The Modern Teaching Machine and the Science of Behavior


Since the 1920’s, the science of human behavior has been vigorously studied to help advance the understanding of behavior change. B.F. Skinner, an American psychologist, designed the Teaching Machine— a physical, mechanical device that administered multiple choice questions, and only moved onto the next question when they student answered correctly.

This Teaching Machine was not only a catalyst for the technology of learning, it also set the stage for modern web-based training. Many of Skinner’s recommended best practices remain relevant for modern computerized and instructor-led training.

What the Teaching Machine Taught Us
Skinner’s techniques enforced active engagement in a learning environment. His techniques required each learner to fully understand each concept (and demonstrate their understanding) before moving onto the next lesson. In other words, the learner demonstrated that they were proficient in certain skills before accessing more complex forms of the skill. This practice provided an objective way to measure the success of training, and if the learner had truly mastered a desired skill. 

Modern Application

Today, we use Skinner’s Teaching Machine techniques in Learning & Development and corporate training world-wide, and in a variety of contemporary learning methods:

1. Modern Application

Today, we use Skinner’s Teaching Machine techniques in Learning & Development and corporate training world-wide, and in a variety of contemporary learning methods:

Role playing has become a common method in modern teaching. In this technique, learners are asked to respond to various, often hypothetical scenarios and to give an appropriate response.  throughout the lesson, then ask the learner to give an appropriate response. If the response is relevant to the coursework, objective and desire outcome, the learner can move onto the next lesson.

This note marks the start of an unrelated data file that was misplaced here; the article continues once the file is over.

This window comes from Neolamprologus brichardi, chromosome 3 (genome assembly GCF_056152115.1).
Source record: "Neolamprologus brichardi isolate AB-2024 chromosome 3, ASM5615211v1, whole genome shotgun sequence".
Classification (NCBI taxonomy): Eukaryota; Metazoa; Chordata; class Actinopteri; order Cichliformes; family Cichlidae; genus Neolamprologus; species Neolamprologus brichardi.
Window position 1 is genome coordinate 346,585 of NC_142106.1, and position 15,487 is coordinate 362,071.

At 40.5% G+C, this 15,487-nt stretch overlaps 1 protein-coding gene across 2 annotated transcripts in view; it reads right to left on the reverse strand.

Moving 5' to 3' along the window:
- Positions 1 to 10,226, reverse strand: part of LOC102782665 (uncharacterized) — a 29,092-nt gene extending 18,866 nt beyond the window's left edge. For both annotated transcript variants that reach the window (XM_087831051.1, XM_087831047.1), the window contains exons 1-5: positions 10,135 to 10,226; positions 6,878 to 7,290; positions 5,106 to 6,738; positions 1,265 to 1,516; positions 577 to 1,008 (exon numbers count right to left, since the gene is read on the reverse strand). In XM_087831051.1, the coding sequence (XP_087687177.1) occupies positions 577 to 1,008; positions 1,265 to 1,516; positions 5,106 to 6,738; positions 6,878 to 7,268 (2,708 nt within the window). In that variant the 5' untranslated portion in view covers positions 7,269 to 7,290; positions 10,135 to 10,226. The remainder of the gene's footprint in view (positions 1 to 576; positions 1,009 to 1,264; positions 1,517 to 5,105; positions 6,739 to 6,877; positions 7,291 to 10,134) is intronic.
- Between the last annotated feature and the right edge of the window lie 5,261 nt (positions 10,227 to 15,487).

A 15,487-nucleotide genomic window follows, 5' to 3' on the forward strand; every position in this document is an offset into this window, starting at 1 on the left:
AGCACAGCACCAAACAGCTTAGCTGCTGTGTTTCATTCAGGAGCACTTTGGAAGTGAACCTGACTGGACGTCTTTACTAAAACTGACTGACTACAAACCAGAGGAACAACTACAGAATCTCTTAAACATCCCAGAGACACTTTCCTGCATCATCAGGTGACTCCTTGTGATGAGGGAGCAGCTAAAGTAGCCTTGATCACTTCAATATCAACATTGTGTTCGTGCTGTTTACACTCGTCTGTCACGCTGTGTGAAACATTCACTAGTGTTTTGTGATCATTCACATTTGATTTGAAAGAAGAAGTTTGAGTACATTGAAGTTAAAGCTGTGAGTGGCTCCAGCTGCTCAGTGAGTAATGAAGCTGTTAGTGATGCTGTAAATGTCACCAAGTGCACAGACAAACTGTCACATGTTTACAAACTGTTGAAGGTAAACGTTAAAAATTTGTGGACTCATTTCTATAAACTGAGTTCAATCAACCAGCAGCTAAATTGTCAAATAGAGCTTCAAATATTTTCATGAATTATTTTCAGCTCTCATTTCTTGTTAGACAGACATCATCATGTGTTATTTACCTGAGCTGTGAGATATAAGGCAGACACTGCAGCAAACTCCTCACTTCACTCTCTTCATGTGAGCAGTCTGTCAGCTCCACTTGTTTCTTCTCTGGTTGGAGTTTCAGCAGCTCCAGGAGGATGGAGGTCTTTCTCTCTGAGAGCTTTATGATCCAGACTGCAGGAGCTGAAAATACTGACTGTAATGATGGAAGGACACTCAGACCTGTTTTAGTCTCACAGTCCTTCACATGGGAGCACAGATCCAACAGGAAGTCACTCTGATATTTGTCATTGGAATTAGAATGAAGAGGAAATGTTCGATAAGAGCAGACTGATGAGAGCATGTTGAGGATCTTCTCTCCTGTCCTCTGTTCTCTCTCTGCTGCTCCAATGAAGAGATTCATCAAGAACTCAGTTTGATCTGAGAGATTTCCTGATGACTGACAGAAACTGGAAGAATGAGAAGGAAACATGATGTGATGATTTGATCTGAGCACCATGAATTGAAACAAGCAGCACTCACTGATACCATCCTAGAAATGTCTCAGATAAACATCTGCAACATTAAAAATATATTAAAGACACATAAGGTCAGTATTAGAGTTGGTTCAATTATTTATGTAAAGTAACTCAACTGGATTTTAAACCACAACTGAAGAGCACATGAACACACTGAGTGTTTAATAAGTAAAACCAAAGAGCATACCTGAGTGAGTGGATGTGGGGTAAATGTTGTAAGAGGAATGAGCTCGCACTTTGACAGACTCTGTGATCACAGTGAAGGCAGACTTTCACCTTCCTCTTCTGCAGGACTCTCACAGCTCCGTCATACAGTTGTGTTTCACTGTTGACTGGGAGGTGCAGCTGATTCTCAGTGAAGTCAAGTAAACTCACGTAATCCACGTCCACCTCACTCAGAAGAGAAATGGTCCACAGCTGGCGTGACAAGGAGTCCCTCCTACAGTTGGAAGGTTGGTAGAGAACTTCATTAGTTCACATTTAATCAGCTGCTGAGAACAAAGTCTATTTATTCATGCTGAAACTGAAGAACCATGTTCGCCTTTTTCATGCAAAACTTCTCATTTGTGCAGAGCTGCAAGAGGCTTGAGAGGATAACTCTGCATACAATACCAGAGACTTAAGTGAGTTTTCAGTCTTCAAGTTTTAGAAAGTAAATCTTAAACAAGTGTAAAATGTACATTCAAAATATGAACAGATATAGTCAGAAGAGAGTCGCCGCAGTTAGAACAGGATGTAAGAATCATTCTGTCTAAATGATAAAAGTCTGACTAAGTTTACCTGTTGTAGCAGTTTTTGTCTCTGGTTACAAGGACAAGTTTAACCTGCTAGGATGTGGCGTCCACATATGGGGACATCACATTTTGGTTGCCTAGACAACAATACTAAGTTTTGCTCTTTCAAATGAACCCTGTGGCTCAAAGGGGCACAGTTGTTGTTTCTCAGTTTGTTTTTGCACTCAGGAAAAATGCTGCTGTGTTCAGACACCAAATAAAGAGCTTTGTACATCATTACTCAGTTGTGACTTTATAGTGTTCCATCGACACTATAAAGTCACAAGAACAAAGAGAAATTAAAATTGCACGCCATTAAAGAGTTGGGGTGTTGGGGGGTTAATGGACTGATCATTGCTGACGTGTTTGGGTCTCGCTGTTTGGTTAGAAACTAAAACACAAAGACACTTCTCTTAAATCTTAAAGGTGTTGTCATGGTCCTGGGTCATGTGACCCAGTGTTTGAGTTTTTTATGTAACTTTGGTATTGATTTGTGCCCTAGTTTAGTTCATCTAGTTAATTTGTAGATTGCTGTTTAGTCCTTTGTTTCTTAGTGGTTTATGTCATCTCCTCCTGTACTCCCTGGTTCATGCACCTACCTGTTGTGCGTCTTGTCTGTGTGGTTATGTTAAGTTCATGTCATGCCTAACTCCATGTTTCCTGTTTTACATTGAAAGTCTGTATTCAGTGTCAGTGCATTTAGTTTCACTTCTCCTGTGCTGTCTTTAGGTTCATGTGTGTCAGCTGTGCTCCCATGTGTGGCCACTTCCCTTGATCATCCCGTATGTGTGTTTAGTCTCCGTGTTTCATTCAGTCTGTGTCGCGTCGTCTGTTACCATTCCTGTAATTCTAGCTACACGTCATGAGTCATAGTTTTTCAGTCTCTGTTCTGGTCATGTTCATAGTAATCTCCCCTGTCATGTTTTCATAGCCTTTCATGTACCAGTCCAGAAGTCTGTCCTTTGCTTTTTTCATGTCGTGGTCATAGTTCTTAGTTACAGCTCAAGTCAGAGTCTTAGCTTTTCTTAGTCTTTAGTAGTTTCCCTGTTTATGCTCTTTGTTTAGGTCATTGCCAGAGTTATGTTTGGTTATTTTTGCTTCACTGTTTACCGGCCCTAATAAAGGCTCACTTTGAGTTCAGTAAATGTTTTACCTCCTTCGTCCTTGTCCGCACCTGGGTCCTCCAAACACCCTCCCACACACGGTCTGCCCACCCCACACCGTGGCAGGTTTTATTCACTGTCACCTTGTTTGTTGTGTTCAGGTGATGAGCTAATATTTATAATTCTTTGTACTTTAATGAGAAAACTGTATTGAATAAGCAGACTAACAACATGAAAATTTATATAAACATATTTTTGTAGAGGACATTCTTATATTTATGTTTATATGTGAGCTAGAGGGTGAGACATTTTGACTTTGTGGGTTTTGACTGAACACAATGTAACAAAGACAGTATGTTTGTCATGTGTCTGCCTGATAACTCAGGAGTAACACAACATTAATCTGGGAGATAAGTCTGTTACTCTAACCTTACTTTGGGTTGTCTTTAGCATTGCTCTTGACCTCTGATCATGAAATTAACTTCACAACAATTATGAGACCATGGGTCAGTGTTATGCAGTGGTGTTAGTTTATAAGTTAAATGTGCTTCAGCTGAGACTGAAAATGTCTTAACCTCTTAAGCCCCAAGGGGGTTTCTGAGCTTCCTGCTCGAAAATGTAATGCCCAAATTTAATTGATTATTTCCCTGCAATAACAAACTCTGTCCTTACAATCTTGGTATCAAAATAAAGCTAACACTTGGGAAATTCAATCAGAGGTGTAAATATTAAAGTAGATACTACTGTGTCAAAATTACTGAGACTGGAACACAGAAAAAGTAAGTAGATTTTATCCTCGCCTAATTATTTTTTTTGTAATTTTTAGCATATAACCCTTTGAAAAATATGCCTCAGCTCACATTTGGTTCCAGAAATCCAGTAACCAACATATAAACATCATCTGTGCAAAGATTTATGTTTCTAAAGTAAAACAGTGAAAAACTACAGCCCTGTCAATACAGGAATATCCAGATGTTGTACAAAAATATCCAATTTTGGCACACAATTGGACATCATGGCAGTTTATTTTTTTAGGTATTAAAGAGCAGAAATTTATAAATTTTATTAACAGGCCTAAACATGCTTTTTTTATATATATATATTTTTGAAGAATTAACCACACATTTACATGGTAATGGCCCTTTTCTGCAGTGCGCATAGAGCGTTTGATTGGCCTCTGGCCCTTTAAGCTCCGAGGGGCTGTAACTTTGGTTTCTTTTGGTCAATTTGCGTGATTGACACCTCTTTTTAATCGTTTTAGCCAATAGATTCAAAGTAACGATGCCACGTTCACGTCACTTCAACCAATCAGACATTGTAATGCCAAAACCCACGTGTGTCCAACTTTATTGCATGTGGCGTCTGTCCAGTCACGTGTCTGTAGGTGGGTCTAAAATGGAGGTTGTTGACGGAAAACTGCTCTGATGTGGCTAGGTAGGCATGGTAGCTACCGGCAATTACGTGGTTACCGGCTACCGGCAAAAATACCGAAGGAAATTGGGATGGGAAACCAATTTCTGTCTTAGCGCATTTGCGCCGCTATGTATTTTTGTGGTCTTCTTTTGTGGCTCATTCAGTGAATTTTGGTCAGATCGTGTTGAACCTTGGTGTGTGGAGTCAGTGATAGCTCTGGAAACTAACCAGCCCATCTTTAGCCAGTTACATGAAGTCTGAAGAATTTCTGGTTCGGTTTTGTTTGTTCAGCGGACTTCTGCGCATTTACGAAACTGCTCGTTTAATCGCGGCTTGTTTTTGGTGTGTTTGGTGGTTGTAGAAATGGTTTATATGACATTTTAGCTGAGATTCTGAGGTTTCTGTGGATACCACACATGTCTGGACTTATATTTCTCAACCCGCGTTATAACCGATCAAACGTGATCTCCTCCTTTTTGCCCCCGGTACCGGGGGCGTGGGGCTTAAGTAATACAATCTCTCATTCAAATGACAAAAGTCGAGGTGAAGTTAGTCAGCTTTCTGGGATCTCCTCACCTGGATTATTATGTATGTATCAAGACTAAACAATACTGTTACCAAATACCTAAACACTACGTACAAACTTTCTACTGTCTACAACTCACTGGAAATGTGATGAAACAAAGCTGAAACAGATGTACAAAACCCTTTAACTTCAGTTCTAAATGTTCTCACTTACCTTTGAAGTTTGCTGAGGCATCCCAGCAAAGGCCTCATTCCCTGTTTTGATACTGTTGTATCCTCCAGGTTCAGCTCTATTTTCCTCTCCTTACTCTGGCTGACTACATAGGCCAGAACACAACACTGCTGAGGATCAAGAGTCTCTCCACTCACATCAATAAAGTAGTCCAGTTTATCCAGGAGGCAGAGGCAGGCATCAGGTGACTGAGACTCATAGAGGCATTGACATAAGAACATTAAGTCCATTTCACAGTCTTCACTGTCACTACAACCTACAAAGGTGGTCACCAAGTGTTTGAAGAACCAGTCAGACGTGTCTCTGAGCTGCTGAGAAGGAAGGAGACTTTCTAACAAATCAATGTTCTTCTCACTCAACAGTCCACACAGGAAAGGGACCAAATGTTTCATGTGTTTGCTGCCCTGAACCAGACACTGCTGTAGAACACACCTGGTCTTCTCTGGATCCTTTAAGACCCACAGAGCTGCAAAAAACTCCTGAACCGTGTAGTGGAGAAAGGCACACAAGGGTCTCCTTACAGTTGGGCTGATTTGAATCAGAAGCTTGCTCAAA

2. Learner-Paced

Skinner proposed that we program training so that the learner progresses through the material at their own, individualized pace. Because each student is unique with different levels of pre-requisite knowledge, Skinner recommended we develop lessons to ensure the program moves at a pace appropriate for each individual learner without enforcing a minimum or maximum time or completing a given lesson. Learner-paced training leaves room for the student who needs 30 seconds to complete a lesson and the student who needs 30 minutes.

3. Feedback 

Because of Skinner, behaviorists today advocate for immediate and accurate feedback. In today’s technology-driven environment, eLearning and other web-based training methods are designed to easily incorporate immediate and accurate feedback. For example, trainers can program a short 5-second delay (also called a post-feedback delay) following a learner’s response. During this delay, the learner’s response and correct answer are available on the screen. The learner should not be able to progress through the material until the 5-second delay has elapsed.  

4. Meaningful and Overt Responses 

Overt response requirements are often incorporated into training to help drive understanding.  In eLearning and other forms of web-based training, trainers can gauge a student’s level of understanding by creating “branching” questions. These branching questions present a question, then populate additional subsequent questions based on the learner’s response to the initial question. If the learner makes a correct response to the first review question, the next question is presented to the learner. If the learner’s response to the initial question is incorrect, a new question using the same material is presented to the learner. This process continues until all learners have mastered the material.  

Ardent Learning takes a behavioral and scientific approach to learning based on Skinner’s research and Teaching Machine. When we combine the behavioral best practices mentioned in this article with the current state of technology, we have the ability to create powerful learning solutions.

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